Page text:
Solemnity of the Most Holy Trinity (C)
Picture: cc roanokecollege
My dear friends, do you read music? Unfortunately, I don’t. But even if I did, I expect that the experience of reading a piece of music off a page will be quite different from actually hearing it played. And I wonder if the same might not be said about the Trinity. As we know, the doctrine of the Trinity is the way we make sense of how God can be both one and three at the same time. We do it by saying that God is a Trinity of persons – Father, Son & Spirit – sharing the dignity of a single substance. But simply knowing how to recite the formula is not enough. For, like musical notation on a page, in addition to being read, the doctrine also needs to be played and heard, for its intended effect to be more fully experienced.
Our readings help us to do this by highlighting a key aspect of the doctrine that is easily missed, namely, God’s deep desire to communicate, to connect, even to commune with us. The first reading does this by re-writing the story of creation. It tells us that God’s first creation – created even before the oldest of his works – is Wisdom. And a key characteristic of Wisdom is delight. Not only does Wisdom delight God, by being ever at play in his presence, she also delights in the company of human beings like us. Created Wisdom connects us with the God who is present in all that God creates. So we might say that God’s first gift to us, even before we ever existed, is the gift of connection.
Yet so strong is God’s desire to connect that God isn’t satisfied with doing it through a creature like Wisdom. God also chooses to reach out to us personally. The second reading reminds us that, through the Life, Death and Resurrection of Jesus – the second person of the Trinity – we are given privileged access to God. An access that we enjoy, not just by pondering the beauty of nature, but also by finding solace in the Crucified and Risen Christ, whenever we suffer. In the company of Christ, our sufferings bring patience, perseverance, and a hope that does not deceive us, because it flows from the love that the Spirit pours into our hearts.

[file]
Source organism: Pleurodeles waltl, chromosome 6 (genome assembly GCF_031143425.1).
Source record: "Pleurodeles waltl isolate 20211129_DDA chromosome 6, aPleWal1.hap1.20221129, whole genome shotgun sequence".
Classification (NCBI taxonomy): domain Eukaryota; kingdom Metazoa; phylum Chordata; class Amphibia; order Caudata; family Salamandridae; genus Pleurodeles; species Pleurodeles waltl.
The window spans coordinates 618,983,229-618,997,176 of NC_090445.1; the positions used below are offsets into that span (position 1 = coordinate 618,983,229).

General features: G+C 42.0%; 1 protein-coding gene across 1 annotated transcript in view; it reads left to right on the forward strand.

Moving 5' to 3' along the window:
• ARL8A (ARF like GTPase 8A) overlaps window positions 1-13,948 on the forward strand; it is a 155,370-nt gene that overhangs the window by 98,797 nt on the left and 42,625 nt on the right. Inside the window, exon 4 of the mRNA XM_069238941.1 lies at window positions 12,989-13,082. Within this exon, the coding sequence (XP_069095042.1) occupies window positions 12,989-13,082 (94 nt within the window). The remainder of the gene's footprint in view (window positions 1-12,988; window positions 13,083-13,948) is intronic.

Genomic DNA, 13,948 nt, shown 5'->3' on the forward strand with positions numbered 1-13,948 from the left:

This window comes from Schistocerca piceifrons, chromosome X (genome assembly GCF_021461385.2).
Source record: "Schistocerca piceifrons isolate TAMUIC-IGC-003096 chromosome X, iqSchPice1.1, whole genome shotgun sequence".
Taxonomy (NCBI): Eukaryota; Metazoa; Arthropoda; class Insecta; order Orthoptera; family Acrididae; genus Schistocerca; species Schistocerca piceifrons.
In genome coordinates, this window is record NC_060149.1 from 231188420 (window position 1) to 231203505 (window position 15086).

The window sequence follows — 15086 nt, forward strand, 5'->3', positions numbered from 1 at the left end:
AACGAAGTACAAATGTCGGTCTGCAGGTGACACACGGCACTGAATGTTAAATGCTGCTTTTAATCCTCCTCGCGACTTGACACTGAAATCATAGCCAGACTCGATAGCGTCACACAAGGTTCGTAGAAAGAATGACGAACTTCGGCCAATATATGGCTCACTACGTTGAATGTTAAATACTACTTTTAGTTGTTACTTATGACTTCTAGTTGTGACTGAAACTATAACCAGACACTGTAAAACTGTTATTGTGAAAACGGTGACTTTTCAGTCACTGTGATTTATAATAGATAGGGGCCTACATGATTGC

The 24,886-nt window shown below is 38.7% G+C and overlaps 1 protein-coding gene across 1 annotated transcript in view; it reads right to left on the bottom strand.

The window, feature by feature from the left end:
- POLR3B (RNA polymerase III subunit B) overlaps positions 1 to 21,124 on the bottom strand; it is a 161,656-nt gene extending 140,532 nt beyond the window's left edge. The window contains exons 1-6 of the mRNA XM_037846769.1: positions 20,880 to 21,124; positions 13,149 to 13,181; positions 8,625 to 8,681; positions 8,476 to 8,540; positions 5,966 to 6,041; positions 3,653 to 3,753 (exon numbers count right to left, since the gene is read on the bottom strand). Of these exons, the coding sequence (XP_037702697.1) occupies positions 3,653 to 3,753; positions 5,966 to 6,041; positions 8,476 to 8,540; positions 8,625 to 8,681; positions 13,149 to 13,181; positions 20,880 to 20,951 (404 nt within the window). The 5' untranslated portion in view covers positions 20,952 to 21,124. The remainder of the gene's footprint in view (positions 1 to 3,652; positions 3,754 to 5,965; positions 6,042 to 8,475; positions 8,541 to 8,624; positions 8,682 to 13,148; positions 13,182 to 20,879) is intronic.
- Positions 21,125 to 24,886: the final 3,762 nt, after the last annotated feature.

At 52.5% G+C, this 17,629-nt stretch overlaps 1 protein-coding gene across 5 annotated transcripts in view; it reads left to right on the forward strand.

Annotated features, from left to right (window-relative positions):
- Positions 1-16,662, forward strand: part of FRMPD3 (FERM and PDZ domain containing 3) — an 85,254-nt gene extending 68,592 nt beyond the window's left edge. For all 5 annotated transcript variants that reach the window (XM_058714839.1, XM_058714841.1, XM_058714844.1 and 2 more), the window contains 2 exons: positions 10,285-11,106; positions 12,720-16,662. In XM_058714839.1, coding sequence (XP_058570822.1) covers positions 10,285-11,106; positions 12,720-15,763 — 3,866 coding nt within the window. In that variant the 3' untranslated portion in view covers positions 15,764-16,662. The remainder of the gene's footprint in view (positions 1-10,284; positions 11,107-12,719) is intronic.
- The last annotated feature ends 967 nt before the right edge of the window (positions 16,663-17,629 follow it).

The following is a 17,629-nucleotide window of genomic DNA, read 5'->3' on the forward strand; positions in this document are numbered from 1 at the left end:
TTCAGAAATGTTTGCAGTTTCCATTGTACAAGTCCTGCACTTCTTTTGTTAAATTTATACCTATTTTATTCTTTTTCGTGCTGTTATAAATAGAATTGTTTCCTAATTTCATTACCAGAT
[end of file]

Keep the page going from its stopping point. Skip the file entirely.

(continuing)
This is how the same Spirit leads us into the complete truth. Which includes the consoling message that, contrary to what our daily experiences may sometimes lead us to believe, our God is not distant, or disinterested, or disconnected from us. No, the God in whom we profess belief, is not just a Unity in splendid isolation, but a Trinity in constant communion. Drawing us into the loving embrace of Father, Son, and Spirit, and sending us forth to reach out to others. But to enjoy the music of this truth more completely, we need to go beyond reading it off a page, or preaching it from a pulpit. Above all, we need to pray. For prayer is how we let God connect with us. And isn’t this what God has gathered us here at this Mass to do? Amid the different struggles we may each have to face, we come to experience together a prayerful connection with the Father, through the Son, in the Holy Spirit.
Sisters and brothers, if music is meant more to be heard than to be read, then what can we do to help one another better enjoy the Trinity’s consoling and challenging melodies today?